Extreme Ultraviolet Lithography Still Beset by Problems

But some solutions are in the works

4 min read

15 July 2009—Researchers at this year’s International Workshop on EUV Lithography in Honolulu, are discussing new approaches to many of the intransigent problems that plague this long-anticipated yet still-not-ready chip-printing method. These include new ways of generating the extreme ultraviolet (EUV) light, figuring out a better way to inspect nanometer-scale parts of the system, mitigating contamination generated by EUV light sources, and producing sharper nanometer-scale patterns on chips.

The EUV lithography workshop is organized by Vivek Bakshi, a researcher formerly with global chipmaking consortium Sematech, who went on to found EUV Litho, based in Austin, Texas. He says his workshop is more academic and focused on R&D and less commercial than Semicon West, a much larger chip-manufacturing gathering under way this week in San Francisco. Bakshi solicited solutions to problems that have kept EUV lithography from being adopted as the industry standard, even as its only alternative, double-patterning lithography, is strained further to its limits.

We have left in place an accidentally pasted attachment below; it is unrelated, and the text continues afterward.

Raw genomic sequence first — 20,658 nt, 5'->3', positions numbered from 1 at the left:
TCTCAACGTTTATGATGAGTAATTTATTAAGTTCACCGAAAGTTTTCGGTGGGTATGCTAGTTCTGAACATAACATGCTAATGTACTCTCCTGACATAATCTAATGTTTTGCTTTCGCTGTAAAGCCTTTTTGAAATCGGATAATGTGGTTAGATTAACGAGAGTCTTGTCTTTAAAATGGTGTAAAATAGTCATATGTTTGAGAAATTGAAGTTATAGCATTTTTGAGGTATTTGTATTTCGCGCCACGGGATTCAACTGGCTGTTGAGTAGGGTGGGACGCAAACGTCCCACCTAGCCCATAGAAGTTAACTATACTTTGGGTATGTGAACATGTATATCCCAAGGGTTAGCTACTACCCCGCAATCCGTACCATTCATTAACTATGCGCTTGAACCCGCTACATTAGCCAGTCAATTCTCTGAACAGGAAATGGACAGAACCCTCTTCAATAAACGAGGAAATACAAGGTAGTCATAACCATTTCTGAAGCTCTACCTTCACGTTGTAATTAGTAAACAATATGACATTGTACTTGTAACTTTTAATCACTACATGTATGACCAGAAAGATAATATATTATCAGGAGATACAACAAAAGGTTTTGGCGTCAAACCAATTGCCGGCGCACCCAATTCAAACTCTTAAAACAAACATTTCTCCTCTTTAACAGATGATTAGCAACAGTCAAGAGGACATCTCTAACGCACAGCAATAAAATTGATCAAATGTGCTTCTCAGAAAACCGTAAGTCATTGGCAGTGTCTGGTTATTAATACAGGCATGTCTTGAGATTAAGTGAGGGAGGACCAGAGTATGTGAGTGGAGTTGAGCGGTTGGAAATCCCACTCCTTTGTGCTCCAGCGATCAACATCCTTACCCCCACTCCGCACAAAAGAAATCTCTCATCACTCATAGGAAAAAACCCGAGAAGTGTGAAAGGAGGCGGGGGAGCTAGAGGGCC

EUV lithography has a history of delays and the potential for further setbacks if its remaining issues are not dealt with quickly. Chipmakers boost processor performance by cramming ever more transistors onto the chips without making them bigger or raising their energy budgets. The only way to do that is by making those transistors smaller; today’s chips contain transistors whose features are as small as 32 nanometers. To print these features, chipmakers use massive multimillion-dollar tools that project light patterns through masks.

Today’s tools project the chip patterns with 193 nm radiation, deep ultraviolet photons with wavelengths that are smaller than those of visible light but still much larger than the patterns themselves. Toolmakers use myriad tricks to coax the light onto the chip in those dimensions, such as printing in water and using exotic lenses. However, even these tricks are running out of steam as features on microchips shrink further. ”The tricks are running out,” says Bakshi, ”and they’re getting prohibitively expensive.”